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Deeply Talks: Exploring the New Access to Nutrition Index

This year’s Access to Nutrition Index was a mixed bag, showing some progress in the approach major food and beverage corporations take toward nutrition, but significant remaining gaps.

Written by Andrew Green Published on Read time Approx. 3 minutes
A floating vegetable market in Kashmir. Masrat Zahra/SOPA Images/LightRocket via Getty Images

The fourth episode of our Deeply Talks series highlighted the latest Access to Nutrition Index, which reveals that some of the world’s largest food and beverage companies have made notable improvements to their nutrition strategies.

The index, released every two years, aims to track the role those companies play in addressing the twin problems of overweight and undernutrition. And despite the gains, the index showed companies still have a long way to go, particularly in providing healthy food choices to consumers.

It also seeks to hold companies accountable for promises they have made to improve their practices. The findings become a tool for civil society and advocacy groups to lobby companies to do better around issues ranging from how they market their products to what goes in them.

For this episode, Andrew Green, Malnutrition Deeply’s managing editor, spoke to Inge Kauer and Paul Vos from the Access to Nutrition Foundation, which compiles and releases the index, about some of the key findings and new additions to this year’s edition. Simon Wright, Save the Children’s director of international development, also joined the discussion, focusing on the role the index plays in their efforts to child nutrition, including the promotion of exclusive breastfeeding.

You can listen to the episode or read an edited and condensed transcript below, featuring highlights from the discussion with Kauer, Vos and Wright.

Malnutrition Deeply: Yesterday marked the launch of the Access to Nutrition Index. Inge, can you walk us through some of the big takeaways in this year’s report?

Inge Kauer: For the first time it includes an assessment of the nutritional quality of the products that the 22 largest companies worldwide are selling, and so that is really new.

We start with the good news. We see in this 2018 index that companies have made progress … There is also bad news, and that is basically related to the outcome of the product profile. The profiling system measures the levels of salts, sugar, saturated fats and also positive ingredients, but only one-third are categorized as healthy, and that is really concerning.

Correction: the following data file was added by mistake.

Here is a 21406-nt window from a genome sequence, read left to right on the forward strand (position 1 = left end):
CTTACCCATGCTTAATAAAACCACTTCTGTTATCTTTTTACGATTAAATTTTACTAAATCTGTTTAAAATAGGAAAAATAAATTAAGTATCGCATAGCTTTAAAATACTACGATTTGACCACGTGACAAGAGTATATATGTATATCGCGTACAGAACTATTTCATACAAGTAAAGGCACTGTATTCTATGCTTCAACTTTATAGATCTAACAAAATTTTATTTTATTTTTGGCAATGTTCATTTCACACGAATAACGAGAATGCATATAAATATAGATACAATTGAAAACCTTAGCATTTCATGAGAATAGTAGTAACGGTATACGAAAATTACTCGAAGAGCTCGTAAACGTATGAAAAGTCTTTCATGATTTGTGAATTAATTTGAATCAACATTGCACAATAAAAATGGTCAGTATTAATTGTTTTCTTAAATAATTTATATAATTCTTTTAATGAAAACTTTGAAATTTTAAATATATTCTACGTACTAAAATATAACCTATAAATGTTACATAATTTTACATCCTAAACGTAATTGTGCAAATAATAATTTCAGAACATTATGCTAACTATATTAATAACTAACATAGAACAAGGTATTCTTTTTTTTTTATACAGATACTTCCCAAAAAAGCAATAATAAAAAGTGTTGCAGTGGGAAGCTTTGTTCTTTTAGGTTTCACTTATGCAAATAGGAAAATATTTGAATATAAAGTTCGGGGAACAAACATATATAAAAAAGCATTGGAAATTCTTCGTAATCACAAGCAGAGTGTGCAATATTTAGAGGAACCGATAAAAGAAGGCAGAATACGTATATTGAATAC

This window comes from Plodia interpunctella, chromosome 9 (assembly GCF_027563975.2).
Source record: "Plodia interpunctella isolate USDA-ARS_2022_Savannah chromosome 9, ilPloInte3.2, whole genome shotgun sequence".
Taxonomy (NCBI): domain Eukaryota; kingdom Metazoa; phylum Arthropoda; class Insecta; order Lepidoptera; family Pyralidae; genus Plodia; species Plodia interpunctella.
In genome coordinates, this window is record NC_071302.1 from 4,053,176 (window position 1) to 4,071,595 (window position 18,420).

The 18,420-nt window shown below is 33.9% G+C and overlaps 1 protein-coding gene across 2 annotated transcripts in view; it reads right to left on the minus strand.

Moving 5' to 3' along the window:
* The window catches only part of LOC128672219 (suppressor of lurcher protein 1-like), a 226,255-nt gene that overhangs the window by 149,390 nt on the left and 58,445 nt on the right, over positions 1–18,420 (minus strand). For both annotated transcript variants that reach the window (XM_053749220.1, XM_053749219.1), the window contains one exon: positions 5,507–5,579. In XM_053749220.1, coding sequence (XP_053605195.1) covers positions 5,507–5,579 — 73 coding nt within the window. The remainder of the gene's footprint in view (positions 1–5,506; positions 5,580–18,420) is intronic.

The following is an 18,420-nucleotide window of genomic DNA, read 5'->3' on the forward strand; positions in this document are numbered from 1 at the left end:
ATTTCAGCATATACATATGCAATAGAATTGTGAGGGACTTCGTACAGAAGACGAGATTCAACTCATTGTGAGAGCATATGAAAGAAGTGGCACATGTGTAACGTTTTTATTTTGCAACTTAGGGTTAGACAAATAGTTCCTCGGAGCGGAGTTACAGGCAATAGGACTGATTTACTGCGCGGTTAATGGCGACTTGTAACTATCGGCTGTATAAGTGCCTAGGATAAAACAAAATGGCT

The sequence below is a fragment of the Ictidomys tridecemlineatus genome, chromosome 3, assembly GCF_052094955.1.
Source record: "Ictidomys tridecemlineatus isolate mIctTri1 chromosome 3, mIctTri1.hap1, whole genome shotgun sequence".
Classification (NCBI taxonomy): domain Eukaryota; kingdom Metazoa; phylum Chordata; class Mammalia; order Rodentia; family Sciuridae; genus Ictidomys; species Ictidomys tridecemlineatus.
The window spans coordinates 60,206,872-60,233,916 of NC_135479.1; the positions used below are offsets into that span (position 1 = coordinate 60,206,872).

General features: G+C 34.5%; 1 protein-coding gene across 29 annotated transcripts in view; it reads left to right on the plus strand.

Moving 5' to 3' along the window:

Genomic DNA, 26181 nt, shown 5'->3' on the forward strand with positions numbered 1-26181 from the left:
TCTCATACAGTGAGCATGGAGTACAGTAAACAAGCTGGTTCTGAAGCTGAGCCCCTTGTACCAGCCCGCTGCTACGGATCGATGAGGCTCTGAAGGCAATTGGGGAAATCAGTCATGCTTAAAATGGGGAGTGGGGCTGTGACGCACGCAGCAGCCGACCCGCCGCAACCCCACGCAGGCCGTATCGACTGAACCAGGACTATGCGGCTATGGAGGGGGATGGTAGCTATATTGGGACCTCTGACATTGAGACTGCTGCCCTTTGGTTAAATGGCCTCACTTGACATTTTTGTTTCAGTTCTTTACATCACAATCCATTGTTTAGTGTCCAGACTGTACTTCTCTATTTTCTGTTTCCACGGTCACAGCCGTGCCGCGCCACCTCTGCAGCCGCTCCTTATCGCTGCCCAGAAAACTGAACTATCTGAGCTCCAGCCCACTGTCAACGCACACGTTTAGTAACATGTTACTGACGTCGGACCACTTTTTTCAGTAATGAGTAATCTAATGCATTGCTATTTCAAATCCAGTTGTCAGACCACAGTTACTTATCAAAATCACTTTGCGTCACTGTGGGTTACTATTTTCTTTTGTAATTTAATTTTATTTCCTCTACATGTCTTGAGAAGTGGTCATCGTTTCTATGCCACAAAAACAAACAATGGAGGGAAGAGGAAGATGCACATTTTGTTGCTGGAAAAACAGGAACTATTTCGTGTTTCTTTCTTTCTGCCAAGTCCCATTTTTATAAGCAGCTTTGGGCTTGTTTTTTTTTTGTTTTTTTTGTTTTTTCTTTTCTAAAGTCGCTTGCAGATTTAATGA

And if you then do a deep dive into the countries that we’ve assessed – we both assessed developed markets as well as developing countries – we see that especially the developing countries are showing lower percentages of healthy foods, and that is of course very concerning if you look at the nutrition crisis.

Malnutrition Deeply: Simon, what were your first reactions to the Index and, more specifically, the component on breast milk substitutes, which has been a key area of work for Save The Children?

Simon Wright: We find the Index such an incredible piece of work every two years. It provides a level of analysis that is way beyond anything that a [nongovernmental organization] could do, and a thoroughness in its approach that really helps to inform the advocacy that we as a child rights organization can use to advocate for better behavior by the companies, but also as a regulation of the companies.

The index as a whole provides us with a very rich set of topics, but for us particularly with our focus on under-five mortality, we think the breastfeeding at the start of life is an area we really need to concentrate on. And what the index gives us is some very robust information that we’re able to use. I think it’s done very fairly.

What I really welcome about the Index is that it does a really important contribution to the whole ecosystem of how the company behavior is regulated, encouraged and can change. And of course there is a need for criticism of the companies, but there’s also a need to identify those that are doing better and to praise them. So I really appreciate the Index. It keeps that broad perspective.

Malnutrition Deeply: Paul, I’m hoping you can talk about the Product Profile – why you decided to include that and what that process for creating it was like.

Paul Vos: In the previous Indexes, we have looked at their policies and their practices but we were not able to assess the healthiness of their product portfolios in depth. And with the product profile assessment that we have done in the current 2018 Index we have been able to add that very important aspect to our assessment of the companies.

We have worked with the George Institute, which is linked to Sydney University in Australia, to do throughout nine countries in the world an assessment of the companies’ five largest product categories regarding the healthiness of their products.

By assessing the products in these nine countries, if they were present in these countries, averaging that and then creating an N score out of all these assessments, we were able to compare the 21 companies in our index on how well they do on product healthiness, which is not everything, because obviously also companies’ marketing practices matter, as well as how they support other aspects related to health. But the healthiness of their products has the core impact on consumer health. Therefore, we have now added that to the Index.

Listen to it here:

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